Harris said being able to mix existing work and personal experience is part and parcel of an artist’s job.

“As artists, we are re-creators of what’s already been created,” Harris said in his behind-the-scenes video. “We’re taking words, we’re taking experiences and we’re observing and participating.” 

Those interested in seeing Harris perform are in for an evening of rhythm, blues and tapping their shoes.

“Expect to experience something you have never experienced before,” Harris said before his 2016 Palladium show. “It’s fun, it’s magical, it’s soul.”

More than Magic: Illusionist Bill Blagg to Take Amp Audiences on Mystical Journey in Family Entertainment Series Show


A magician never reveals his secrets, but for Bill Blagg, the reason magic continues to interest and engage audiences isn’t a secret at all.

“It’s the fascination of the impossible,” Blagg said. “Magic is something that everyone experiences at some point in their lives. When people see it, they either say, ‘Oh, how did you do that?’ or they don’t even care; they’re just fascinated by the impossibility of it.”

Blagg, an entertainer and acclaimed illusionist, will be bringing his mystifying magic to Chautauqua at 7:30 p.m. Wednesday, August 14 on the Amphitheater stage, as part of the Family Entertainment Series.

Performing at Chautauqua will be an experience unlike any of his previous performances, Blagg said.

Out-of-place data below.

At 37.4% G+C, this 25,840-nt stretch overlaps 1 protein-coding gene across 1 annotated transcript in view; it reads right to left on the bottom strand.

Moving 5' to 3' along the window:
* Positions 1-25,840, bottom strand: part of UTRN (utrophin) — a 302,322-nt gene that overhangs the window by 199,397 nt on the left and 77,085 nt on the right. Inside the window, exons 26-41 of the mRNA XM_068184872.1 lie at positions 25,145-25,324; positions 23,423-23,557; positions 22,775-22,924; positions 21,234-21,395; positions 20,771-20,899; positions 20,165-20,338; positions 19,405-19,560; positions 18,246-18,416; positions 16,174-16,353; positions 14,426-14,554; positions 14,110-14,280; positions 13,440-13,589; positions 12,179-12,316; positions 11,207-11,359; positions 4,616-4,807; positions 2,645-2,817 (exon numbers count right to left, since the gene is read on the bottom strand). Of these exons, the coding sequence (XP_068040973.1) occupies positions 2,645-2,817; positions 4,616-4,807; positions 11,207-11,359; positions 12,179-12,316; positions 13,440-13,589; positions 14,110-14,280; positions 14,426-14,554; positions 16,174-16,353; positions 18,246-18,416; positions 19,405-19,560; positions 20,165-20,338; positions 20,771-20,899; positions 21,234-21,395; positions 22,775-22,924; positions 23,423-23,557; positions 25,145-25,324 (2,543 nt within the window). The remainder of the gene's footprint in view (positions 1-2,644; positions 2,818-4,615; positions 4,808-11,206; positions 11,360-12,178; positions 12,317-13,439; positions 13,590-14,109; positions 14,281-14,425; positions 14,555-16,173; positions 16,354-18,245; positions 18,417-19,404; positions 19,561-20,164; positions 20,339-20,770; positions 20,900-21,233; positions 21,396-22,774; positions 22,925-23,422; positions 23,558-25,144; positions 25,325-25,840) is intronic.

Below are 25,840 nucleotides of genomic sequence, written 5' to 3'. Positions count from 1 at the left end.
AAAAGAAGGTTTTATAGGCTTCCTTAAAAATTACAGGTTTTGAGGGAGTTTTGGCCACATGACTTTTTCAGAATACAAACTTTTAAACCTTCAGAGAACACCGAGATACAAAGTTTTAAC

The unique setup of the Amp means Blagg will be creating and presenting a show that is fundamentally different than the performances he gives in theaters and showrooms.

Blagg said the unique opportunity is one he’s looking forward to.

“Bringing magic into this type of venue is going to be a new experience for us,” Blagg said. “We’ll be creating a custom performance, so to speak, for Chautauqua.”

Within that custom performance, Blagg plans to astound and amaze audience members with a variety of illusions. From making members of the crowd levitate to reading their minds onstage, to shrinking himself down to 6 inches tall, Blagg said there will be something for everyone to enjoy.

“I tell people all the time that if you don’t like magic, come to this show,” Blagg said. “And if you do like magic, come to this show, because it’s more than just a magic show; it’s a journey that forms a connection between the audience and the performer. The audience is genuinely and truly a significant part of how the show unfolds.”

For those hesitant to attend and experience a traditional magic show, Blagg said there’s nothing to worry about. According to Blagg, the show is different from the standard razzle-dazzle of most magic performances. It is highly interactive and forges a unique connection between audience and performer, Blagg said.

“No two shows are the same,” Blagg said. “We’re not the typical, standard magic show. It’s more of an interactive experience that feeds off of the audience and magic actually happens to people in the audience. I walk away feeling like I’ve formed a bond and a friendship with audience members, and that’s what makes it really unique.”

Throughout his time as a performer, Blagg has pulled off hundreds of successful illusions and delighted thousands of engaged audiences. But despite his extensive history in the industry, Blagg said the thrill never gets old.   

“What I look forward to most is just thinking, ‘What new things will tonight bring?’ ” he said.

Chautauqua Regional Youth Ballet to Connect with Young Family Entertainment Series Audience


Dancers from the Chautauqua Regional Youth Ballet perform Tzigane during CRYB’s Spring Gala on June 14 in the Amphitheater. CRYB will open its Family Entertainment Series performance at 6 p.m. tonight in Elizabeth S. Lenna Hall with Tzigane. SARAH YENESEL/STAFF PHOTOGRAPHER